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HGC Urges UK to Review Biomarker Patent Policies

NEW YORK (GenomeWeb News) – The UK needs to start developing a plan to review its policies and practices regarding DNA and biomarker patents and how these programs are monitored and managed, according to a new report issued by the Human Genetics Commission.

The HGC report, "Intellectual Property and DNA Diagnostics," urged the establishment of national strategies for reviewing IP and licensing practices covering these patents, after a symposium found that UK policies may be inconsistent and could create an uncertain environment for businesses and public agencies.

Based on an HGC-led seminar held last October that included private and public sector input, the report claims that there is "a profound divergence between a commercial diagnostics sector intent on exploiting the financial value of biomarker patents and a public sector laboratory community that routinely infringes such copyrights."

Somewhere in the middle between these public and private interests, according to HGC, is the academic research community, "who continue to patent publicly-funded biomarker discoveries in the hope of capturing their commercial value."

The seminar and the report were charged with reviewing how IP is inhibiting and benefiting research in DNA diagnostic innovations and patient access, whether there is a consensus of what a fair framework for the IP environment should look like, and how developments could impact this field in the UK.

Alastair Kent, chair of the HGC's Monitoring Group on Intellectual Property, said in a statement Friday that the seminar "identified conflicting views on intellectual property and advances in genetics," and found that the DNA patents debate is "extremely complex."

The report generated four recommendations for further review, study, and development.

First, the report proposes that the UK's research councils and other major research funders, such as the Wellcome Trust, Cancer Research UK, and the British Heart Foundation, conduct a review of their guidelines on licensing.

The HGC also advises that the UK Department of Health (perhaps in concert with other departments) should establish a function for monitoring biomarker IP. This office would gather and analyze evidence on the impact of current policies on the incentives for public and private sector biomarker-based innovation. It also would encourage private sector IP holders to contribute genetic data to public databases, and it would develop guidelines for out-licensing and in-licensing IP by the public sector.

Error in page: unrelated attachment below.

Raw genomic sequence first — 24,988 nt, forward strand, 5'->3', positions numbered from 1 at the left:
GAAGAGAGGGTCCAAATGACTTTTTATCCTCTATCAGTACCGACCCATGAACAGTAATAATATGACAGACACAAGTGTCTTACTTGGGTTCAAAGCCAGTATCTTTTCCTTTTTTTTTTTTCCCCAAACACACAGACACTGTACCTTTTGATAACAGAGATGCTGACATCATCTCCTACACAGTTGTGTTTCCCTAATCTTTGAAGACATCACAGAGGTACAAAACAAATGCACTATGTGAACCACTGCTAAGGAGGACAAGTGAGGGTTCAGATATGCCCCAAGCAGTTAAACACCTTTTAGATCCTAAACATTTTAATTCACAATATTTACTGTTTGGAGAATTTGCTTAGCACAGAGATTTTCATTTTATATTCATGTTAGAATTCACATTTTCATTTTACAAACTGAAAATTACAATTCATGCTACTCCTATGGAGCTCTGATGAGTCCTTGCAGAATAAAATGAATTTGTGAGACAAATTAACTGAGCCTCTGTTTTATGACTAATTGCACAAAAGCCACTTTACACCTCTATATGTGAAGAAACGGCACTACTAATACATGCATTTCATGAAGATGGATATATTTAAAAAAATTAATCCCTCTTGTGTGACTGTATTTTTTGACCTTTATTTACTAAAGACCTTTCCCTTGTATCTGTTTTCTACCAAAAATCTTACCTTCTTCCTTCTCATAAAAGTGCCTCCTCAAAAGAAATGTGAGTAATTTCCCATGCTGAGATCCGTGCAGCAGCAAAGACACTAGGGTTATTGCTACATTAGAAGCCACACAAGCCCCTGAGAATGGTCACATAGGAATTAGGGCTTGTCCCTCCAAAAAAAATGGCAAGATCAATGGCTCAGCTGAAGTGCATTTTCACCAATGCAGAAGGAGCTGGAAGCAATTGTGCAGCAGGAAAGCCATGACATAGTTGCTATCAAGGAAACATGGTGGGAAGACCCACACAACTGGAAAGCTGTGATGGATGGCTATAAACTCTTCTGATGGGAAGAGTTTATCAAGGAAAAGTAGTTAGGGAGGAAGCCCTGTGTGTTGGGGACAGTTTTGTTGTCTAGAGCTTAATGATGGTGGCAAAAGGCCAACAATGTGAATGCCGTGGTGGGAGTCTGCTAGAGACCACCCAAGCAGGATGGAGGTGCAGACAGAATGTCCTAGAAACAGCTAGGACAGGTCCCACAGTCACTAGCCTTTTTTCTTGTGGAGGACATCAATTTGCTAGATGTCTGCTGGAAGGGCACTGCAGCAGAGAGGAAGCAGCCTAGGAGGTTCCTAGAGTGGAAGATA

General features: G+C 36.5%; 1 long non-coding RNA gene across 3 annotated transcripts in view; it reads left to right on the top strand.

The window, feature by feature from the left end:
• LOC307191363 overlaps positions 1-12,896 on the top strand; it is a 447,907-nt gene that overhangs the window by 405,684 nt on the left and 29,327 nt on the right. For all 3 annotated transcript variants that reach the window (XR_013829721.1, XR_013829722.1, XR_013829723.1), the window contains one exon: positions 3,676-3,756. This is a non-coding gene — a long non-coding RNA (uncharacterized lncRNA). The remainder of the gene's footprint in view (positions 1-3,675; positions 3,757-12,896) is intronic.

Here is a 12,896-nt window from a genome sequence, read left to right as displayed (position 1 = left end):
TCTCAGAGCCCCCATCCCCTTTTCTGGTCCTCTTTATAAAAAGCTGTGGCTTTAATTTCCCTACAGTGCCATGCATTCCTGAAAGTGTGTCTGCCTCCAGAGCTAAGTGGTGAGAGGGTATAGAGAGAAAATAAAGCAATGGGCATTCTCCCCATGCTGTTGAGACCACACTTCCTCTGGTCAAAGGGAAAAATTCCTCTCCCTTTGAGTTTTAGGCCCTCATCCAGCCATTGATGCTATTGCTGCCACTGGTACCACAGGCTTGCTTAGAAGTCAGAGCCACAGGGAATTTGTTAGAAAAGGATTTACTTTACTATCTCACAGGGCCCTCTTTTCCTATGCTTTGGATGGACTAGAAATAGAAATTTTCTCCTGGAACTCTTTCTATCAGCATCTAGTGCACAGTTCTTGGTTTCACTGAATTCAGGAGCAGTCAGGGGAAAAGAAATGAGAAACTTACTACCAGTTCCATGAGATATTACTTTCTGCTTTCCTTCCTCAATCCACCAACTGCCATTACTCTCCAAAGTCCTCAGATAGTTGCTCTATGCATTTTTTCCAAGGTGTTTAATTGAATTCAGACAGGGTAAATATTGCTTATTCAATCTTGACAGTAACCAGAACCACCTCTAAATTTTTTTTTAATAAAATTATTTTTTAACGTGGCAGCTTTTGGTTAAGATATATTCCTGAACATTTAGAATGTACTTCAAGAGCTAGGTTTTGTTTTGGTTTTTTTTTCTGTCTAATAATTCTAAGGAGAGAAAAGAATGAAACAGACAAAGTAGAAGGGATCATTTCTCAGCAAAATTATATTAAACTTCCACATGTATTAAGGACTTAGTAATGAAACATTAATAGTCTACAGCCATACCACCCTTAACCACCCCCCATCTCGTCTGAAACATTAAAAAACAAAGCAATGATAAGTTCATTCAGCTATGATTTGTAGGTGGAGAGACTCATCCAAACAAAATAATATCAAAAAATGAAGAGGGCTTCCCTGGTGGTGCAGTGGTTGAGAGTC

According to the HGC report, NHS also should also support development of capacity at the national level to manage biomarker patenting issues.

The report found that the development of new polygenic tests that can be used in a range of applications, as well as the arrival and implementation of new companion diagnostics and whole-genome sequencing are making it necessary to generate more evidence to address the "many unknowns in this area."

The HGC also recommended that more independent evidence is needed on the ways that biomarker IP may affect new diagnostic innovations.

"An appropriate forum and process will be required that provides time for detailed deliberation and an assessment of the divergent needs and preferences of a range of stakeholders," HGC advised.

"In recent years, the area of personalized medicine and molecular diagnostics has greatly expanded," Berwyn Clarke, CSO and Founder of the UK-based diagnostics firm Lab21 and a contributor to the seminar, said in a statement Friday marking the release of the report. "Respect for IP and complying with the regulatory framework for IVD clinical testing is critical in supporting investment and encouraging the development of high-class diagnostics in the UK market."

The HGC report noted that Clarke suggested that IP infringement in the UK is problematic, particularly in regards to the NHS.

For example, Lab21's license agreement for BRCA IP with Myriad Genetics "isn't worth the paper it's printed on," for commercial purposes, because NHS labs are infringing that and other patents, the HGC report noted in its summary of Clarke's presentation.

The HGC suggested that while patents have not been enforced strictly against NHS, that situation is likely to change in the future.

According to HGC, the seminar included much discussion about how patent procedures in the US are "far less complicated than they are in Europe," and that "widespread public sector infringement" of biomarker IP in Europe was beginning to make the EU less attractive for diagnostics companies. The UK may be suffering the same problem as Europe, the report suggested.

HGC quoted one unidentified business representative as saying, "If you are developing a new biomarker there is absolutely no incentive to filing IP in the UK because you know good and well that the public sector is just going to walk all over it and do what they like anyway."